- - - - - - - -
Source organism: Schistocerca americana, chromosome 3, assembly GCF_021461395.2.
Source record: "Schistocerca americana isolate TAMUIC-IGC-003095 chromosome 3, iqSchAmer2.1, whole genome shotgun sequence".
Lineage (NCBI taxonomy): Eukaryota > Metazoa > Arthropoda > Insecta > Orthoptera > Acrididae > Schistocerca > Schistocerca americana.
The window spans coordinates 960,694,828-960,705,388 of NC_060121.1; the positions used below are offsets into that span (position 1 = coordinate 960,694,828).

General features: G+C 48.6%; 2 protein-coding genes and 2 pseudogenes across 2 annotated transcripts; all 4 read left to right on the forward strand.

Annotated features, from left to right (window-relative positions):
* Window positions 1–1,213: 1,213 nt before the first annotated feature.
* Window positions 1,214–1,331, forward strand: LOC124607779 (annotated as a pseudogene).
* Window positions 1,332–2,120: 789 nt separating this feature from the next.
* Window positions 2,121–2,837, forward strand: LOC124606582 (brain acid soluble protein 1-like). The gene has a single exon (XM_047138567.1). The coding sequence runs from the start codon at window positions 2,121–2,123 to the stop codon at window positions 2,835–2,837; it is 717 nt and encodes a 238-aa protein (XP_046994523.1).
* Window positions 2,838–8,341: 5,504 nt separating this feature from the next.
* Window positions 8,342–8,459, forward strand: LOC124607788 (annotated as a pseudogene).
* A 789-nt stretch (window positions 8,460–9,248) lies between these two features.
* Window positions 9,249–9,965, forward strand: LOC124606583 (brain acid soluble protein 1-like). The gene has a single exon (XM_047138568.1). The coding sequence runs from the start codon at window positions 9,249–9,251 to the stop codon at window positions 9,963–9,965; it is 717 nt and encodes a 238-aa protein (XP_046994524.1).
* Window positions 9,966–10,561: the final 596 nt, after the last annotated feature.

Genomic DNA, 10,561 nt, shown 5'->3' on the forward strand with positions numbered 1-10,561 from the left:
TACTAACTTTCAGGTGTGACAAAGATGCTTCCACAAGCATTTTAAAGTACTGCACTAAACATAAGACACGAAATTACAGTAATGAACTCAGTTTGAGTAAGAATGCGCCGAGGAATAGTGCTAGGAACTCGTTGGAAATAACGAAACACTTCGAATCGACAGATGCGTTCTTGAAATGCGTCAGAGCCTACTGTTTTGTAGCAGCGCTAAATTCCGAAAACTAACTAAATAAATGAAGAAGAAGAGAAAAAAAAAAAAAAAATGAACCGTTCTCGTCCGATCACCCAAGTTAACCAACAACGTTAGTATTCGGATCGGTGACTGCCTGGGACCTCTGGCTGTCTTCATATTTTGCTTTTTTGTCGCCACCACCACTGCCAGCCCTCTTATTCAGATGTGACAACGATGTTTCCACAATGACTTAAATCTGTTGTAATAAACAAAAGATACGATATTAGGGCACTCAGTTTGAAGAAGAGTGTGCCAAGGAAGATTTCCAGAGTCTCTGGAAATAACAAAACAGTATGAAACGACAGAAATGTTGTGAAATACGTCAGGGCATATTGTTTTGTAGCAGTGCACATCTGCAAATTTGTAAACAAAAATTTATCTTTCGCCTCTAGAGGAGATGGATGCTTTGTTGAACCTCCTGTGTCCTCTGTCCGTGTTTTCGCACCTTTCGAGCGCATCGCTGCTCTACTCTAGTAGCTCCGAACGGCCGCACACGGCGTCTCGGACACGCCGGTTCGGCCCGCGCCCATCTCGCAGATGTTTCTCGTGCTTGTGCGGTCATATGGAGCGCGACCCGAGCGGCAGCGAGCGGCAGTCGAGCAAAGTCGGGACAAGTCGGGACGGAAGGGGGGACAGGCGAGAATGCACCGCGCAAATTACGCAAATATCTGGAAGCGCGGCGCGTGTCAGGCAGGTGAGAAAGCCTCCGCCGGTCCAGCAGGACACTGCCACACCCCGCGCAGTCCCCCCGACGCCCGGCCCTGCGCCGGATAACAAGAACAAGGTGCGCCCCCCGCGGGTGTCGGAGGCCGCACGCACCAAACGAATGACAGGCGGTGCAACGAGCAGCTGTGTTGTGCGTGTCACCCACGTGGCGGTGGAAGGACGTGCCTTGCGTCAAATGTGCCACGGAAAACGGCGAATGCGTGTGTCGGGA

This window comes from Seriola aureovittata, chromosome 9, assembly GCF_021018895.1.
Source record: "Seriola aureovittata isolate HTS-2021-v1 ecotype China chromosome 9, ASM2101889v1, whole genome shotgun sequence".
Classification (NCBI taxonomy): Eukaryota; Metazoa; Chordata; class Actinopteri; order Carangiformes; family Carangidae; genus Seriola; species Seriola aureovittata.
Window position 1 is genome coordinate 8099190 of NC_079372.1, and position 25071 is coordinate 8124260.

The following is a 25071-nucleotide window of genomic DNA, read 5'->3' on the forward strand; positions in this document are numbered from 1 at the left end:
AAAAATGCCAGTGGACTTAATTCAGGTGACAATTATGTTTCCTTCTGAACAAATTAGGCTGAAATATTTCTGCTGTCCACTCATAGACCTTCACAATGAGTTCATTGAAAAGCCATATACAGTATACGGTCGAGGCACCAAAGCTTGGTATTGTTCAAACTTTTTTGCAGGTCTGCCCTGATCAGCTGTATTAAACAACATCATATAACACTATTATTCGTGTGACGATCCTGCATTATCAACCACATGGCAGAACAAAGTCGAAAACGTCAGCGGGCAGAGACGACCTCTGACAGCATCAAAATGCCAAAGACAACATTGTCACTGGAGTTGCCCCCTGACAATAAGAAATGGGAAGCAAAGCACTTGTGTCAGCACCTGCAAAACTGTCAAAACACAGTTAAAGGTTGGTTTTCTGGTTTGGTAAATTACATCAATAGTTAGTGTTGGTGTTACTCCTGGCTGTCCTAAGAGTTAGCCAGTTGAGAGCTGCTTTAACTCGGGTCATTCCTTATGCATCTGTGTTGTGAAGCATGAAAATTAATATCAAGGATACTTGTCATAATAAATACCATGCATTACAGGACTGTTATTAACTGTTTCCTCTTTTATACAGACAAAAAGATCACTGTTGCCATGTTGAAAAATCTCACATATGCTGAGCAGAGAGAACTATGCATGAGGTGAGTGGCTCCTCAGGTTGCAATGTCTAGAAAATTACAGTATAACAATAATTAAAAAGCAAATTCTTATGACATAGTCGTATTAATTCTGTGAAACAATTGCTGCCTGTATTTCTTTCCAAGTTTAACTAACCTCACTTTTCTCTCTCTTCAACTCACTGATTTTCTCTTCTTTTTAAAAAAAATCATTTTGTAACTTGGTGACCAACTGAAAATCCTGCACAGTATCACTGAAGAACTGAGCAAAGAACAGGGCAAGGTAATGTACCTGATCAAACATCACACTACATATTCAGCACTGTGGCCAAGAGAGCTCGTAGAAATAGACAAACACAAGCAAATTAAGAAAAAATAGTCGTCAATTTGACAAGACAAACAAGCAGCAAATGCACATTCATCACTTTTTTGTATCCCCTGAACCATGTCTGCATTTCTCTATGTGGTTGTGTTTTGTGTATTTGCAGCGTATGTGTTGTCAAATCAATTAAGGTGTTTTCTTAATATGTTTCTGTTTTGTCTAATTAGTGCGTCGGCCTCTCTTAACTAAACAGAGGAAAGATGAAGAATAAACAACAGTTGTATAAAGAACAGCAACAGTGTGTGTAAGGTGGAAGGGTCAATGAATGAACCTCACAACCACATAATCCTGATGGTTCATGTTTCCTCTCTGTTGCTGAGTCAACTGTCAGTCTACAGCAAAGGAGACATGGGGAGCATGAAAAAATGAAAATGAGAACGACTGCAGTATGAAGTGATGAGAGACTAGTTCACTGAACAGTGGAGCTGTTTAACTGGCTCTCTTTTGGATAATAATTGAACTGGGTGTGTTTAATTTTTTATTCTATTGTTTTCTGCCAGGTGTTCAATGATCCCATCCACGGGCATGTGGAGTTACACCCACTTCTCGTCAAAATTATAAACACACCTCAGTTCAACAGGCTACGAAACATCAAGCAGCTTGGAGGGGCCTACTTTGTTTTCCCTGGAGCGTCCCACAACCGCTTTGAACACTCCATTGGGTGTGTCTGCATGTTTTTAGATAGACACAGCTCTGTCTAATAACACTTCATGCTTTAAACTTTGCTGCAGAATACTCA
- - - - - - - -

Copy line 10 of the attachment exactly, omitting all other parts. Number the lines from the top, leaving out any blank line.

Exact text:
* Window positions 2,121–2,837, forward strand: LOC124606582 (brain acid soluble protein 1-like). The gene has a single exon (XM_047138567.1). The coding sequence runs from the start codon at window positions 2,121–2,123 to the stop codon at window positions 2,835–2,837; it is 717 nt and encodes a 238-aa protein (XP_046994523.1).